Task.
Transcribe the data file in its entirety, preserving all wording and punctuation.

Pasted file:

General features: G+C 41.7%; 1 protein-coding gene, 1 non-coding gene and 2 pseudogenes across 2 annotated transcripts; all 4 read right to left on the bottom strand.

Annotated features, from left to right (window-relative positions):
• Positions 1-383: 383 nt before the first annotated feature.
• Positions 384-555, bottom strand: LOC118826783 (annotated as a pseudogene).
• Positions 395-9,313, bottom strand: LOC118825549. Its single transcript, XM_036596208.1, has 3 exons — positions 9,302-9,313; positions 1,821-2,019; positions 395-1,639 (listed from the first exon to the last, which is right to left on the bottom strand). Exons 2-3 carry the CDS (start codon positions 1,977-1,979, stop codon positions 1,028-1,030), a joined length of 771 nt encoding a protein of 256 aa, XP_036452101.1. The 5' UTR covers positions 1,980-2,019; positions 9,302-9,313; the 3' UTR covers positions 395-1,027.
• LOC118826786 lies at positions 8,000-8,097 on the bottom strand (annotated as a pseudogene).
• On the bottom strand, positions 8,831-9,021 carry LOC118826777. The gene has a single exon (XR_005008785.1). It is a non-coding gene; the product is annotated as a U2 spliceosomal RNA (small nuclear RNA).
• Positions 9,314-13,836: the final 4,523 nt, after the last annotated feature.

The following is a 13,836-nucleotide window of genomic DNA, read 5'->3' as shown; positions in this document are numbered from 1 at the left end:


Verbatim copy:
General features: G+C 41.7%; 1 protein-coding gene, 1 non-coding gene and 2 pseudogenes across 2 annotated transcripts; all 4 read right to left on the bottom strand.

Annotated features, from left to right (window-relative positions):
• Positions 1-383: 383 nt before the first annotated feature.
• Positions 384-555, bottom strand: LOC118826783 (annotated as a pseudogene).
• Positions 395-9,313, bottom strand: LOC118825549. Its single transcript, XM_036596208.1, has 3 exons — positions 9,302-9,313; positions 1,821-2,019; positions 395-1,639 (listed from the first exon to the last, which is right to left on the bottom strand). Exons 2-3 carry the CDS (start codon positions 1,977-1,979, stop codon positions 1,028-1,030), a joined length of 771 nt encoding a protein of 256 aa, XP_036452101.1. The 5' UTR covers positions 1,980-2,019; positions 9,302-9,313; the 3' UTR covers positions 395-1,027.
• LOC118826786 lies at positions 8,000-8,097 on the bottom strand (annotated as a pseudogene).
• On the bottom strand, positions 8,831-9,021 carry LOC118826777. The gene has a single exon (XR_005008785.1). It is a non-coding gene; the product is annotated as a U2 spliceosomal RNA (small nuclear RNA).
• Positions 9,314-13,836: the final 4,523 nt, after the last annotated feature.

The following is a 13,836-nucleotide window of genomic DNA, read 5'->3' as shown; positions in this document are numbered from 1 at the left end: